Some movies have a long production cycle, but this one seems a bit ridiculous. Warner Brothers has indicated their continued interest in a The Man From U.N.C.L.E. film, despite director Stephen Sondheim jumping ship last week. The article claims that Warners has been interested in a movie based on the '60s spy series for tweny years. You have to wonder why. Even the studio supposedly realises there lkely isn't a large and devoted fanbase for the series, yet they've been trying for two decades to get the film off the ground.
For younger visitors not familiar with it The Man From U.N.C.L.E was a product of the early '60s spy boom that resulted from the success of James Bond. It starred Robert Vaughan as Napoleon Solo and David McCallum as Ilya Kuryakin, agents for the fictional United Network Command for Law and Enforcement. Together they fought against the schemes of THRUSH, an organisation bent on world conquest. It was noteable that U.N.C.L.E. was an international organisation, and that the threat from THRUSH so great that an American agent could be successfully partnered with a Soviet agent, years before the real world detente period.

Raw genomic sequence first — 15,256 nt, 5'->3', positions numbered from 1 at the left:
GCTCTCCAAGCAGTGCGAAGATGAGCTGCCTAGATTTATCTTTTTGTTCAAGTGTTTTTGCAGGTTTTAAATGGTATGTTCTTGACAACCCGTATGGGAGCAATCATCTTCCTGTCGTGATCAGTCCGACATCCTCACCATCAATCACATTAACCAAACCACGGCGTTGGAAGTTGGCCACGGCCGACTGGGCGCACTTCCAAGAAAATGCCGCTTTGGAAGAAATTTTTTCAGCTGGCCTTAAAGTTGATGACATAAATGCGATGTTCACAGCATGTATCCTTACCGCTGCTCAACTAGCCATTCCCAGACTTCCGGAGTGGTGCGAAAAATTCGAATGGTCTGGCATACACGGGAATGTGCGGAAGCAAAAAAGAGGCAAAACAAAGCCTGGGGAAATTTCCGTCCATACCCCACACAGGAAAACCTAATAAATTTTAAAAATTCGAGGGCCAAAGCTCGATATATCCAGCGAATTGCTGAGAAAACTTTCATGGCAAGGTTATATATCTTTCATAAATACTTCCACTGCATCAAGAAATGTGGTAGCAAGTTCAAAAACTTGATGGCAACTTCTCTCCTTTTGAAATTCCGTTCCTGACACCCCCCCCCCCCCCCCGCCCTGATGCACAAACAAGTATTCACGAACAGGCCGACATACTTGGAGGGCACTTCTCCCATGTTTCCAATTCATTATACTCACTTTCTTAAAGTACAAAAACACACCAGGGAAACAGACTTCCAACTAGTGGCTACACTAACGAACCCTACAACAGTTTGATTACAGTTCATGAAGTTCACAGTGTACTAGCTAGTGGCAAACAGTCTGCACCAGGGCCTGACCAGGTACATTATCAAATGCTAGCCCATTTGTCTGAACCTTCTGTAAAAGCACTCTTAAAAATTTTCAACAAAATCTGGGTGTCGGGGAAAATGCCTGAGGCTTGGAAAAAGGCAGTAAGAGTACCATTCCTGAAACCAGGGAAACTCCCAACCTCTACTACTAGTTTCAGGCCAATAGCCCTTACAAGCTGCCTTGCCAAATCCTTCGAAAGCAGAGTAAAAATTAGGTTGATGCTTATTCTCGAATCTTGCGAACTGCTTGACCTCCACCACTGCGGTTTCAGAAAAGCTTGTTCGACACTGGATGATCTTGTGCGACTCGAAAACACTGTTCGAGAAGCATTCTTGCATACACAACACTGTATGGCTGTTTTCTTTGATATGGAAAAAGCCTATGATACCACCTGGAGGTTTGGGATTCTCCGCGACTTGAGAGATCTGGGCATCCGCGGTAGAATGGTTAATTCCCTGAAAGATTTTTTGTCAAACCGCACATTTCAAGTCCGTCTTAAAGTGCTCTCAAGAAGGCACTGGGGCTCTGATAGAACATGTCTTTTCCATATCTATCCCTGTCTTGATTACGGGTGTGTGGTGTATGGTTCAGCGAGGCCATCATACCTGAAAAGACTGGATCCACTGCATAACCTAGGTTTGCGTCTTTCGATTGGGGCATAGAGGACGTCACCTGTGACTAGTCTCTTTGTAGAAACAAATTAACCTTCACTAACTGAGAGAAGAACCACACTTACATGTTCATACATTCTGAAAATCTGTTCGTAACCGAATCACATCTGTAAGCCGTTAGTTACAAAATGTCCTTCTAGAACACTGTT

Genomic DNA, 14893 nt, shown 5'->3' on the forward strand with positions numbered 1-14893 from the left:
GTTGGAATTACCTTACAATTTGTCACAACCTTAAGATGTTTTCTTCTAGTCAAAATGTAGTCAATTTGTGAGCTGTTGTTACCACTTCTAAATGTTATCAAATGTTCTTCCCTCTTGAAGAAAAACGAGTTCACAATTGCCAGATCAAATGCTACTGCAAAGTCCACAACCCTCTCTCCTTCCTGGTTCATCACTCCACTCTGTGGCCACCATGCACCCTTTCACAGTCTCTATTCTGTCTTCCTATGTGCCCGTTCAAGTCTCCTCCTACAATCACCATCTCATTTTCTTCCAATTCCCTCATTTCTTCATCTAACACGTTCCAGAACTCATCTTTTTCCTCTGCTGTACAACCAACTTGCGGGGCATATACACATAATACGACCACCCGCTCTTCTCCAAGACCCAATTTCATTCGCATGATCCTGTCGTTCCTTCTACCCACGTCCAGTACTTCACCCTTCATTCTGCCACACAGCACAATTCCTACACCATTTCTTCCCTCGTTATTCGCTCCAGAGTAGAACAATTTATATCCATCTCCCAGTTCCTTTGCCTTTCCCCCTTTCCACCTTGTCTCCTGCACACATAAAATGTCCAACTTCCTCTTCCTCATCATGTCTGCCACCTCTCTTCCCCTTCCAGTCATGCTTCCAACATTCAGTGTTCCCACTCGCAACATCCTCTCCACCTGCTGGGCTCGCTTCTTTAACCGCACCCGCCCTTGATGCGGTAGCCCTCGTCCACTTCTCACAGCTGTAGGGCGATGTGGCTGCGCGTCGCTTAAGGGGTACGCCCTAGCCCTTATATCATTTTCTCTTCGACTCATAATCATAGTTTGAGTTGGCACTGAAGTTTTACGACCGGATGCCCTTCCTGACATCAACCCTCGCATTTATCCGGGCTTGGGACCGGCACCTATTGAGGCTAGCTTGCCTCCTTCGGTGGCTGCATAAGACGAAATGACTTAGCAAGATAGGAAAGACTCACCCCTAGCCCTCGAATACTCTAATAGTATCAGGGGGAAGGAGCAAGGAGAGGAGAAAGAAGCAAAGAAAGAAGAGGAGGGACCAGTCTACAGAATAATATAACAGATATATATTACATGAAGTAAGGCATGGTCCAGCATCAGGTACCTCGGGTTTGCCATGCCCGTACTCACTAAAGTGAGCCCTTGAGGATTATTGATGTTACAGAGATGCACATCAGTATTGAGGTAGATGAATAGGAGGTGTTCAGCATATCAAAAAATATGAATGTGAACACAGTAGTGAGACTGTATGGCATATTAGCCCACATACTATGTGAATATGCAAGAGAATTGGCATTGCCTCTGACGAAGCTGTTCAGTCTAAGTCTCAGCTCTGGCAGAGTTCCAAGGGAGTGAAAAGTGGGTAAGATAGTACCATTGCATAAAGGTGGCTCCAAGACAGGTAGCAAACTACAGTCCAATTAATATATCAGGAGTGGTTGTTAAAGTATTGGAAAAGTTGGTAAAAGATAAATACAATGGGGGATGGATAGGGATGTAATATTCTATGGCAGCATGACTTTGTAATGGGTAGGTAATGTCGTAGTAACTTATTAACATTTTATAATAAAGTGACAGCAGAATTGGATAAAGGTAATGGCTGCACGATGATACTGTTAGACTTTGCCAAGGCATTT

And it's the unfamiliarity of younger viewers with the series that strikes me as the problem. It's these folks that fill the movie theatres for big budget action-adventure movies, not the people most likely to have actual nostalgia for the series. Even more recent properties that have been turned into feature films, like The A Team, haven't been huge hits, and one assumes they have a larger fan base to draw on. And given that much of the premise of the series is tied to the era it was made in it's not hard to suspect that a version set in the modern era will be little more than an original concept with a few signifiers tacked on to connect it with the original. Doing it as a period piece? Not likely, as that might not appeal to the young crowd you need to make it a hit.